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FAQ

The aim of this Frequently Asked Questions (FAQ) section is to provide links that will help you attain the information you need to make a case for your hospital becoming smoke free.

Reasons to Implement Tobacco Control Policies

Q: What are the health effects of tobacco use?
Q: How harmful is secondhand smoke?
Q: What are the benefits of a smoke-free hospital campus?
Q: What are the costs of employees who smoke?
Q: What impact can tobacco control policies have on patient health?

Experiences at Other Hospitals and Clinics

Q: How many hospitals and clinics in the U.S. have declared their campuses smoke free?
Q: Has there been any legislation mandating that all hospitals in a state become smoke-free campuses?
Q: Are there examples of tobacco control policies that I can read?
Q: What other ways might a hospital or clinic promote tobacco awareness?
Q: Where can I go to network with others interested in tobacco control policies?

Establishing a Smoke-free Campus

Q: I’d like to see our hospital or clinic establish a smoke-free campus policy. Where do I start?
Q: How will a smoke-free campus affect employees?
Q: How will a smoke-free campus affect patients?
Q: How will a smoke-free campus affect visitors?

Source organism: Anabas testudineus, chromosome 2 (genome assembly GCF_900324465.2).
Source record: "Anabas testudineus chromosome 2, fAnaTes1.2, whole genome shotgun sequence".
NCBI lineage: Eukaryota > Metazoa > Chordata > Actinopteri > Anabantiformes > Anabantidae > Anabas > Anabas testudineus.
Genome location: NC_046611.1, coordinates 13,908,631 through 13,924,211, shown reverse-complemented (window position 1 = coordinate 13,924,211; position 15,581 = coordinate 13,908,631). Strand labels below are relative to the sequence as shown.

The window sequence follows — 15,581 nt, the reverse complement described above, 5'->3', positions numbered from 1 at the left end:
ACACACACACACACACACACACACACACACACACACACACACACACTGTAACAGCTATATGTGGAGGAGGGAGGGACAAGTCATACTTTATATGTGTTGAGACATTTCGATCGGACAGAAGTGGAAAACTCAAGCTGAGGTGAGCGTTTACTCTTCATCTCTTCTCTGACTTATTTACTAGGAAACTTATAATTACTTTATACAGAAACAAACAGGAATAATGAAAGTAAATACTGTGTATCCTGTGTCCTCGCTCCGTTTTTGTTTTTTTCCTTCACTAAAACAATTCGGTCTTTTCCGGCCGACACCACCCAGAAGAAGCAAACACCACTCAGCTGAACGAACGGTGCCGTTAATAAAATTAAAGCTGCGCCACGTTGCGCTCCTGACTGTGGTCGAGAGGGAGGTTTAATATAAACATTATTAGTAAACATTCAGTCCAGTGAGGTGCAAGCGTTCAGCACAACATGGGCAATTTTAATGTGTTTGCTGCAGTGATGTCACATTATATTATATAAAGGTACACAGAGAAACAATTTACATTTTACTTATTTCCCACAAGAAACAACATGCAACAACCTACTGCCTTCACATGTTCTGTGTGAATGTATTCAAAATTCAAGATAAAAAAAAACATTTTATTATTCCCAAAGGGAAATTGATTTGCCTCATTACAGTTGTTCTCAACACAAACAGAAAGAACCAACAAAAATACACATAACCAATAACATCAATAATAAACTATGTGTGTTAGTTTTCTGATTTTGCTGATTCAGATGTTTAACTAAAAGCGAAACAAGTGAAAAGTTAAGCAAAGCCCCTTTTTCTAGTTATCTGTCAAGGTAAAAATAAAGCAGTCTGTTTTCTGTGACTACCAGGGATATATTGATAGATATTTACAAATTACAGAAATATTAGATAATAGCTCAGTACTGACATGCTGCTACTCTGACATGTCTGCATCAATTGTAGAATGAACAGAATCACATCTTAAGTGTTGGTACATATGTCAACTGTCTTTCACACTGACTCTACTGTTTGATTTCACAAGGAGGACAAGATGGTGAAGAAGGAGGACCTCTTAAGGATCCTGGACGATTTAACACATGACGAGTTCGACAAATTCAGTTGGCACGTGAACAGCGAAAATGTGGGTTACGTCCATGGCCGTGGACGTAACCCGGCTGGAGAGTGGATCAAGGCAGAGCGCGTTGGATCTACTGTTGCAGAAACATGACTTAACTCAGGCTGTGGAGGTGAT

Q: Isn’t it a personal right to be able to smoke?
Q: Where can we refer patients or visitors who want to quit smoking?
Q: How might we share our successful tobacco control and smoke-free campus policies?

Q: What are the health effects of tobacco use?

A: According to a recent Surgeon General Report, tobacco use affects virtually every organ in the human body, causing many diseases and reducing the health of smokers in general. The adverse health effects from cigarette smoking account for an estimated 438,000 deaths — nearly 1 of every 5 deaths — each year in the United States. This estimate includes approximately 38,000 deaths from secondhand smoke exposure.

Tobacco use is the leading preventable cause of death in the United States. More deaths are caused each year by tobacco use than by all deaths from human immunodeficiency virus (HIV), illegal drug use, alcohol use, motor vehicle injuries, suicides, and murders combined.

On average, adults who smoke cigarettes die 14 years earlier than nonsmokers.

Resource links:

For excellent fact sheets on the health effects of smoking and tobacco use, refer to the United States Department of Health and Human Services Centers for Disease Control and Prevention Web site at http://www.cdc.gov/tobacco/data_statistics/Factsheets/index.htm

Copies of the full “Health Consequences of Smoking: A Report of the Surgeon General” and related materials are available from the Centers for Disease Control and Prevention, Office on Smoking and Health, 1-800-CDC-1311, www.cdc.gov/tobacco and on the surgeon general’s Web site at www.surgeongeneral.gov.